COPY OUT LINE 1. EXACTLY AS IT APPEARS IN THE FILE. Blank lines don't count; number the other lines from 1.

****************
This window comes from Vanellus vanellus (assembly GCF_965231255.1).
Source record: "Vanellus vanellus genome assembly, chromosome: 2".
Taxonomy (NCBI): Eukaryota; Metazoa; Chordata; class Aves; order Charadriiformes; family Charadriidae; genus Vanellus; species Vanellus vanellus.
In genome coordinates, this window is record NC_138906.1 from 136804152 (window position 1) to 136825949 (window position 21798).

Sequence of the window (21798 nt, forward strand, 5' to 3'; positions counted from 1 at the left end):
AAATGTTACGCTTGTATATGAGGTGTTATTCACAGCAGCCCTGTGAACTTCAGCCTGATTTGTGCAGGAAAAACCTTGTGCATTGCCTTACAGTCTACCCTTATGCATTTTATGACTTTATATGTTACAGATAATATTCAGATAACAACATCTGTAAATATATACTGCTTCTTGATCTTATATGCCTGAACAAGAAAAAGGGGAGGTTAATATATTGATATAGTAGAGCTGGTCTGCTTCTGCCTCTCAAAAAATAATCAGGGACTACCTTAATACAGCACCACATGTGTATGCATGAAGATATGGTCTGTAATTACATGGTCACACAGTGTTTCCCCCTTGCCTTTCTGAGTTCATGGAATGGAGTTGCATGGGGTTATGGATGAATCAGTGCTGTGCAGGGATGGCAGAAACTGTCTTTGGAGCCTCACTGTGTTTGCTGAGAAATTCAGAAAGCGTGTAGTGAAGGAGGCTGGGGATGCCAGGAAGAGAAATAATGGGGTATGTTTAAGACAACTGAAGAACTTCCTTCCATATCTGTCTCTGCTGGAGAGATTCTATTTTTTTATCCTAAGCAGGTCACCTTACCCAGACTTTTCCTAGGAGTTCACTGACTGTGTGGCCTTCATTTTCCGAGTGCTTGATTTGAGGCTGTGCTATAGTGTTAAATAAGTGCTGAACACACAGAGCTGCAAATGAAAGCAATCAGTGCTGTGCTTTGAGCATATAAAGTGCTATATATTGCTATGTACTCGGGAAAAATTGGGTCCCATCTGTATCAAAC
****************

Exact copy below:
This window comes from Vanellus vanellus (assembly GCF_965231255.1).